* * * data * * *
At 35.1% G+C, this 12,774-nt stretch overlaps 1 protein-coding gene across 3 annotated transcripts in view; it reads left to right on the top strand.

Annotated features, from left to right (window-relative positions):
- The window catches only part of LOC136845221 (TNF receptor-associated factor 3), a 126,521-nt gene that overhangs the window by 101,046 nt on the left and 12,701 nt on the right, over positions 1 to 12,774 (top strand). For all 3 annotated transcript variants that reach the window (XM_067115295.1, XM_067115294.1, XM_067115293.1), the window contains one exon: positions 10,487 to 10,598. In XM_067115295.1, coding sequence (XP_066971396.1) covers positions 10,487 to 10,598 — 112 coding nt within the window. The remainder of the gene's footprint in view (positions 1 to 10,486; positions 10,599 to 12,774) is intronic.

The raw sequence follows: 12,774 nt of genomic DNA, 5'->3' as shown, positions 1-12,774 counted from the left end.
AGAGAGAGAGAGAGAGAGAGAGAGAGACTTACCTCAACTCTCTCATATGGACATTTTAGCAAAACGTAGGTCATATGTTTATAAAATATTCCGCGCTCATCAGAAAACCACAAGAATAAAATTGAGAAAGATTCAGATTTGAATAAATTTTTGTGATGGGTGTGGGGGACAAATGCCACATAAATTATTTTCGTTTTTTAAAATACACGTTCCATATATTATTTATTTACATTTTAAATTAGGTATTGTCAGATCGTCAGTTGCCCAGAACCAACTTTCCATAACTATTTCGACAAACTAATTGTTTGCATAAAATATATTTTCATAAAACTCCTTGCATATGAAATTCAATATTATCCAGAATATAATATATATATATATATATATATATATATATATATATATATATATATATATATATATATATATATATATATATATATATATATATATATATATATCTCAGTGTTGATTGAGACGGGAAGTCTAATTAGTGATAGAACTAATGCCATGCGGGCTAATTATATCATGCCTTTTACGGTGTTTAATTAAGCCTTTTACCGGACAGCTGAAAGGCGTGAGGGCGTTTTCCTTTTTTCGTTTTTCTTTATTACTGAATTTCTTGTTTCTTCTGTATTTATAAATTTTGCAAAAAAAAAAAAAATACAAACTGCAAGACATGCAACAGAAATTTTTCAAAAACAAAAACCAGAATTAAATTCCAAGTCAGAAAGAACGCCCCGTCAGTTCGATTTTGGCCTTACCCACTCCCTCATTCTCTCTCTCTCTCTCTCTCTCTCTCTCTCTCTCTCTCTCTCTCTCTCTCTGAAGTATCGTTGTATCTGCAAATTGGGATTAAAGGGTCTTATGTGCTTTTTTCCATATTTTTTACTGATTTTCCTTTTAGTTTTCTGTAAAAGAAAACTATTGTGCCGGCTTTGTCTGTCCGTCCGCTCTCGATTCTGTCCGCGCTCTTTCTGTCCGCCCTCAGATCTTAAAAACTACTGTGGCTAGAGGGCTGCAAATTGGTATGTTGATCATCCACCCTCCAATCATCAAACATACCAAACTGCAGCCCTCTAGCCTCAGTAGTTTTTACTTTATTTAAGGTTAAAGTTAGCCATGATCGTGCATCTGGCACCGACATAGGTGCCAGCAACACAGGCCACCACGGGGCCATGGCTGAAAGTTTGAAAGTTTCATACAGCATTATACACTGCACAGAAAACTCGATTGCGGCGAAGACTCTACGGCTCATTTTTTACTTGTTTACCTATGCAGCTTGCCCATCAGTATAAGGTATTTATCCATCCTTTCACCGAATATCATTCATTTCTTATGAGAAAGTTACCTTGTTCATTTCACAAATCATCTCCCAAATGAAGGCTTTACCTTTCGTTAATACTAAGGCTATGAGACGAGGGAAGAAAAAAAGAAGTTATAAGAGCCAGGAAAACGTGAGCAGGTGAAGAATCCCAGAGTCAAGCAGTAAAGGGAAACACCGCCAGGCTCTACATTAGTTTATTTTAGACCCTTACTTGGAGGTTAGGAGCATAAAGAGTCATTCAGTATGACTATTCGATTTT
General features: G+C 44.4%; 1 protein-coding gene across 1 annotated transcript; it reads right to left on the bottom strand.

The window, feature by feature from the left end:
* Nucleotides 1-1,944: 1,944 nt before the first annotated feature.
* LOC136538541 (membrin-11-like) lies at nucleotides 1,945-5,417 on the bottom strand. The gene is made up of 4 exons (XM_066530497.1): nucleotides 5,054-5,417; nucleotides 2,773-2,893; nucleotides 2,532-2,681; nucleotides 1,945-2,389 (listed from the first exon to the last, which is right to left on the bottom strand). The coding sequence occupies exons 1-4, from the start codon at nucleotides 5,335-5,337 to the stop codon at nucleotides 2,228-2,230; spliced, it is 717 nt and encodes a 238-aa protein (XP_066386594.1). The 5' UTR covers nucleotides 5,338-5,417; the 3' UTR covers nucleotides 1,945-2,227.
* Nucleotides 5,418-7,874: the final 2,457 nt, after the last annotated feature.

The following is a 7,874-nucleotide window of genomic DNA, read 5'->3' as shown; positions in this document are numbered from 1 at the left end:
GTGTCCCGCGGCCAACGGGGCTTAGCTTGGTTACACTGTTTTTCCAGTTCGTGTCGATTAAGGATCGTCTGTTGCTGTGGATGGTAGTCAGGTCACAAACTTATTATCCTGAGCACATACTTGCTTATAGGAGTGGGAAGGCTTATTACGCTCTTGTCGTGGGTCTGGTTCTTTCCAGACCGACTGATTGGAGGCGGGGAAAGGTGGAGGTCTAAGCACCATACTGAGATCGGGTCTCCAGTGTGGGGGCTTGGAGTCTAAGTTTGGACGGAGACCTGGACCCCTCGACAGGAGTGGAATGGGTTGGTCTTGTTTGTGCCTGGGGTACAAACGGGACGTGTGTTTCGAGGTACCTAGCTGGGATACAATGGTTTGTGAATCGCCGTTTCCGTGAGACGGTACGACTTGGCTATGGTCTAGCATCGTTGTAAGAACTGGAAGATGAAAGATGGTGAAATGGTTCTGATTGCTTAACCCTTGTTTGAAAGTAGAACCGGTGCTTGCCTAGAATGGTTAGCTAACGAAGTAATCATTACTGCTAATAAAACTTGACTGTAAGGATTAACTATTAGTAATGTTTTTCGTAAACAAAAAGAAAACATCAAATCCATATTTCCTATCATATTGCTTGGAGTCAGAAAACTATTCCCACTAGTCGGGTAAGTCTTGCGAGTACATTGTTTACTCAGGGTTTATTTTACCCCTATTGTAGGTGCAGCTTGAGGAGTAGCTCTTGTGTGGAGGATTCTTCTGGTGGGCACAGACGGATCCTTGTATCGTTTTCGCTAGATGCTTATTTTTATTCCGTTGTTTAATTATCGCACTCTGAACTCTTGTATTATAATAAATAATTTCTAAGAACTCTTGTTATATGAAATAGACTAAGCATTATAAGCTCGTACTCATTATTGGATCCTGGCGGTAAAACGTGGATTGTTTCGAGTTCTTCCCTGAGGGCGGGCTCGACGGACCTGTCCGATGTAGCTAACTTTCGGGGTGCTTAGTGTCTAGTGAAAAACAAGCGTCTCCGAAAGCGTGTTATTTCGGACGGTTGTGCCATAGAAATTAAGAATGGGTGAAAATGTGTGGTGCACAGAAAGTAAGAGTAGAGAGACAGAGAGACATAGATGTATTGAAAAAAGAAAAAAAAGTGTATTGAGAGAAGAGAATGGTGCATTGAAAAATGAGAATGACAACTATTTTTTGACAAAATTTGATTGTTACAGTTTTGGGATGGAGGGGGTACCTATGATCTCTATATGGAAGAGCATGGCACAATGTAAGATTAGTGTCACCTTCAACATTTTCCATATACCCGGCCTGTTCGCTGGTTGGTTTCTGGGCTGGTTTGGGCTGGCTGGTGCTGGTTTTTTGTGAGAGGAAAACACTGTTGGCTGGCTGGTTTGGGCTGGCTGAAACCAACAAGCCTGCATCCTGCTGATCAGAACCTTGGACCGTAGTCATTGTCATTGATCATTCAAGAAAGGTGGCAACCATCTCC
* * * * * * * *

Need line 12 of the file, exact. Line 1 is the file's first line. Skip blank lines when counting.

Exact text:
GTGTCCCGCGGCCAACGGGGCTTAGCTTGGTTACACTGTTTTTCCAGTTCGTGTCGATTAAGGATCGTCTGTTGCTGTGGATGGTAGTCAGGTCACAAACTTATTATCCTGAGCACATACTTGCTTATAGGAGTGGGAAGGCTTATTACGCTCTTGTCGTGGGTCTGGTTCTTTCCAGACCGACTGATTGGAGGCGGGGAAAGGTGGAGGTCTAAGCACCATACTGAGATCGGGTCTCCAGTGTGGGGGCTTGGAGTCTAAGTTTGGACGGAGACCTGGACCCCTCGACAGGAGTGGAATGGGTTGGTCTTGTTTGTGCCTGGGGTACAAACGGGACGTGTGTTTCGAGGTACCTAGCTGGGATACAATGGTTTGTGAATCGCCGTTTCCGTGAGACGGTACGACTTGGCTATGGTCTAGCATCGTTGTAAGAACTGGAAGATGAAAGATGGTGAAATGGTTCTGATTGCTTAACCCTTGTTTGAAAGTAGAACCGGTGCTTGCCTAGAATGGTTAGCTAACGAAGTAATCATTACTGCTAATAAAACTTGACTGTAAGGATTAACTATTAGTAATGTTTTTCGTAAACAAAAAGAAAACATCAAATCCATATTTCCTATCATATTGCTTGGAGTCAGAAAACTATTCCCACTAGTCGGGTAAGTCTTGCGAGTACATTGTTTACTCAGGGTTTATTTTACCCCTATTGTAGGTGCAGCTTGAGGAGTAGCTCTTGTGTGGAGGATTCTTCTGGTGGGCACAGACGGATCCTTGTATCGTTTTCGCTAGATGCTTATTTTTATTCCGTTGTTTAATTATCGCACTCTGAACTCTTGTATTATAATAAATAATTTCTAAGAACTCTTGTTATATGAAATAGACTAAGCATTATAAGCTCGTACTCATTATTGGATCCTGGCGGTAAAACGTGGATTGTTTCGAGTTCTTCCCTGAGGGCGGGCTCGACGGACCTGTCCGATGTAGCTAACTTTCGGGGTGCTTAGTGTCTAGTGAAAAACAAGCGTCTCCGAAAGCGTGTTATTTCGGACGGTTGTGCCATAGAAATTAAGAATGGGTGAAAATGTGTGGTGCACAGAAAGTAAGAGTAGAGAGACAGAGAGACATAGATGTATTGAAAAAAGAAAAAAAAGTGTATTGAGAGAAGAGAATGGTGCATTGAAAAATGAGAATGACAACTATTTTTTGACAAAATTTGATTGTTACAGTTTTGGGATGGAGGGGGTACCTATGATCTCTATATGGAAGAGCATGGCACAATGTAAGATTAGTGTCACCTTCAACATTTTCCATATACCCGGCCTGTTCGCTGGTTGGTTTCTGGGCTGGTTTGGGCTGGCTGGTGCTGGTTTTTTGTGAGAGGAAAACACTGTTGGCTGGCTGGTTTGGGCTGGCTGAAACCAACAAGCCTGCATCCTGCTGATCAGAACCTTGGACCGTAGTCATTGTCATTGATCATTCAAGAAAGGTGGCAACCATCTCC